Be Kind to Yourself

Cup of tea with teabag on blue textured background

Happy New Year, my dear Readers!

I know, I know, it’s the end of January and my wish for you comes almost a month late. But there is a reason for that.

You see, January was a challenging month for me. Over the years, several members of my husband’s and my close family have passed away during December and January.

While time does heal some wounds, the void these loved ones left is still there.

In December, I still tried to “push through”, but the loss of my dad four years ago and my godmother three years ago, both in early January, brought back grief. Old memories resurfaced, the family members appeared in my dreams, and a cloud of sadness settled over me. I withdrew and became quiet.

In our culture we are expected to be “professional” by leaving our worries at home when we head to our jobs. We are supposed to be positive and upbeat.

Who wants to see red eyes from crying, a clenched jaw as you suppress your anger, a frown on your forehead because you worry about your financial situation, a sick friend, or the (in)security of your job?

Yet feelings of grief, anger, and fear exist, and they happen to everyone.

How can we handle these difficult emotions without being overwhelmed by them? After all, grief, anger, or fear by themselves are important aspects of mental HEALTH.

For me it meant I had to acknowledge my grief and honor my natural response of becoming quiet. I needed to sit with a cup of tea and my aching heart. I had to trust that my tears will dry as January passes.

I’m aware I’m privileged regarding my job. The only result of my withdrawal noticeable by the world outside my own bubble was that I didn’t send out my newsletter with New Year’s wishes in a timely manner. At the same time, I spent more time immersing myself into sketching and creating new work as my studio is a space for healing and processing my thoughts in an artistic form.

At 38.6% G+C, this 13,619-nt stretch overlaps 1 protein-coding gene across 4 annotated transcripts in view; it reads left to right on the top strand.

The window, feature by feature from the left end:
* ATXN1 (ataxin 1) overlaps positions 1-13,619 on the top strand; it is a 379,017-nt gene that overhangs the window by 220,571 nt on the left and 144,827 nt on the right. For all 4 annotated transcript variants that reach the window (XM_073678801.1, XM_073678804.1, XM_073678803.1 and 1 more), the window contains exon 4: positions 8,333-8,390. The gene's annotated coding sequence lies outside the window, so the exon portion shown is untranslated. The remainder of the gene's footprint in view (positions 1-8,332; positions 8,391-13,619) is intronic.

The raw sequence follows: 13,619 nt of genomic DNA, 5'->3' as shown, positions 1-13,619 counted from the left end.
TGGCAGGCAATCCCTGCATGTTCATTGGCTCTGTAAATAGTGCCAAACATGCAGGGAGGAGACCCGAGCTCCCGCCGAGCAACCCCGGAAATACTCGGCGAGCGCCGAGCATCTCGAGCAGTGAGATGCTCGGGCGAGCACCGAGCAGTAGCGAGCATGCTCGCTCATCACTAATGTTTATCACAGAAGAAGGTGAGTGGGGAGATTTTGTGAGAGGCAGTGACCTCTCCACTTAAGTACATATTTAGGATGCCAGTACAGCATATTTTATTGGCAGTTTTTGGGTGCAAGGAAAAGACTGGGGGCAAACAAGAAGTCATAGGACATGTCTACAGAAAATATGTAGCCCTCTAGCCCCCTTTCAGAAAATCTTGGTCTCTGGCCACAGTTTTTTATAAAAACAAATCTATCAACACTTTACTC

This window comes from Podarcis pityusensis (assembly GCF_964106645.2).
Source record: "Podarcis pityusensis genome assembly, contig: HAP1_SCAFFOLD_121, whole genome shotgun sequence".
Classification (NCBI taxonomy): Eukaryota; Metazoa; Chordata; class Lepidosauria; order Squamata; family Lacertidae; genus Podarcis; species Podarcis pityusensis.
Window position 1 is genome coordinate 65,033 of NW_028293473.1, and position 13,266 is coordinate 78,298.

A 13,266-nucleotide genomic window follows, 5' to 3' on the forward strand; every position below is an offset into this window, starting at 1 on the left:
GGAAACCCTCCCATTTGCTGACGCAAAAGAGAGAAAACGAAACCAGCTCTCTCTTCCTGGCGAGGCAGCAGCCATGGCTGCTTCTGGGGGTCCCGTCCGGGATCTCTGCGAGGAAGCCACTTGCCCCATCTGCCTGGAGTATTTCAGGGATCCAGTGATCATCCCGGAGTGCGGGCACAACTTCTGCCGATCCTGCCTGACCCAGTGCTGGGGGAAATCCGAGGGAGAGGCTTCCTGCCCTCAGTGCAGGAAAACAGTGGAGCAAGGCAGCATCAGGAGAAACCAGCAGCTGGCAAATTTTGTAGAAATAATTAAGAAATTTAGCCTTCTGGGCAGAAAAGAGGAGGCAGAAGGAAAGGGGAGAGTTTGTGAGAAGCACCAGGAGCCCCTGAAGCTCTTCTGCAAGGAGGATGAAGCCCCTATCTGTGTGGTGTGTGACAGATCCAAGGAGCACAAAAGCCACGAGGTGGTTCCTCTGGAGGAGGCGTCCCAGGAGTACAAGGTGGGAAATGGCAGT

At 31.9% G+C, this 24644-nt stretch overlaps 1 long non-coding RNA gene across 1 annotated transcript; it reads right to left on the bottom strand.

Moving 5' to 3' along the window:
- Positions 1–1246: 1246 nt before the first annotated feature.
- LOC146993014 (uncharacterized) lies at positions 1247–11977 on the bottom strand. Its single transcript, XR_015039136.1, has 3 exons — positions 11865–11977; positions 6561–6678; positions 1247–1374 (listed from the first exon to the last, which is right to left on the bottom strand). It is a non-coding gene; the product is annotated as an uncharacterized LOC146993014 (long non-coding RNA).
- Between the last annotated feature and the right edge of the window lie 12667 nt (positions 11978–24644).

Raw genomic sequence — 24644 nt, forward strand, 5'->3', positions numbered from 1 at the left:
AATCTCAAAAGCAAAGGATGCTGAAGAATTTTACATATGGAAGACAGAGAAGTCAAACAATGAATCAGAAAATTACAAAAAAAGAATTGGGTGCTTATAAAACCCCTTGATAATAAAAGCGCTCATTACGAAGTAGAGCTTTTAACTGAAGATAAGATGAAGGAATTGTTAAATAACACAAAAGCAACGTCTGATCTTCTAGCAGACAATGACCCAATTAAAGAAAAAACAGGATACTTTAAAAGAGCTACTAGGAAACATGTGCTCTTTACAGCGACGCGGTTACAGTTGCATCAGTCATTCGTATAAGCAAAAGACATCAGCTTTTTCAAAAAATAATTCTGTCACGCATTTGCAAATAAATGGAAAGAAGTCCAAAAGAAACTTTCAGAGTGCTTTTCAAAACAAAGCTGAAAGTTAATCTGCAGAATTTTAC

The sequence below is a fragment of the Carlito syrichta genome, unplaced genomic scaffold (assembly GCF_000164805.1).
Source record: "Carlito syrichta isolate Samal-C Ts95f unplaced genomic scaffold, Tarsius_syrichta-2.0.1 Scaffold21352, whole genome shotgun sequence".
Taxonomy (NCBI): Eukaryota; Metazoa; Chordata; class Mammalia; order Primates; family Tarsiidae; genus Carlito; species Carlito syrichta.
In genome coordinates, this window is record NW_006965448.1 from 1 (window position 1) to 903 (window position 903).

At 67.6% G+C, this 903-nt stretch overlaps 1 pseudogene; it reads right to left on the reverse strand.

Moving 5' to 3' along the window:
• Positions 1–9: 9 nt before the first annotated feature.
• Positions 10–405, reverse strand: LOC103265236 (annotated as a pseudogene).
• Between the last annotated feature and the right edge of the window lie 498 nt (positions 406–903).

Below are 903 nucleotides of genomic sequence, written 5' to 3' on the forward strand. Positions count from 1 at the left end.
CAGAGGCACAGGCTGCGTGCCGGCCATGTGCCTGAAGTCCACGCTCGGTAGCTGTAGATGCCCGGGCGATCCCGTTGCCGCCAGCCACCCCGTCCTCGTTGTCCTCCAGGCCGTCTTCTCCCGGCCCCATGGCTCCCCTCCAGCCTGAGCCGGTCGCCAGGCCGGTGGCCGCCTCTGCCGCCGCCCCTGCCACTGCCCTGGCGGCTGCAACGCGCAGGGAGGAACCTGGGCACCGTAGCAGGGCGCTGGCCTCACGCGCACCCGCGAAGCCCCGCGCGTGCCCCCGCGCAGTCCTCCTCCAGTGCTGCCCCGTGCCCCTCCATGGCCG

However, I worked with a different mindset than usually: Be Kind to Yourself.

I allowed myself to do what I enjoy most, which is surrounding myself with color and creating with fabric,

not to agonize about blogging or writing a newsletter or keeping up with the Joneses of the (fiber) art world and

to go to the studio not with the intention to produce new work but to use the energy of creativity for my own healing.

I did not pretend that everything was “fine”, not “push through”, not worry about what others might think.

Instead, I took care of myself. While it’s easy for me to be compassionate towards others, I really had to put effort into being kind to myself. But I trusted I was doing the best I could under the circumstances.

As it turned out I still worked 40+ hours a week. I felt better as the weeks progressed.

I found balance. I look back at memories with gratitude for these family members being part of my life. Now I can breathe easy again.

I don’t anticipate the void that lost loved ones left behind will ever be filled. I expect December and January of the next few years will continue to challenge me. But I also imagine getting better at facing this time of sorrow.

If you experience difficult emotions, acknowledge them. Allow yourself to sit with the pain, the anger, or the fear without feeling overpowered by them. Trust this phase will pass. Believe you are doing the best you can under the circumstances. And most of all, be kind to yourself!

Christine

PS: If sadness, anger or fear overwhelm you in your daily activities or last for an extended time you might want to check in with your general practitioner. There is no shame in asking for help!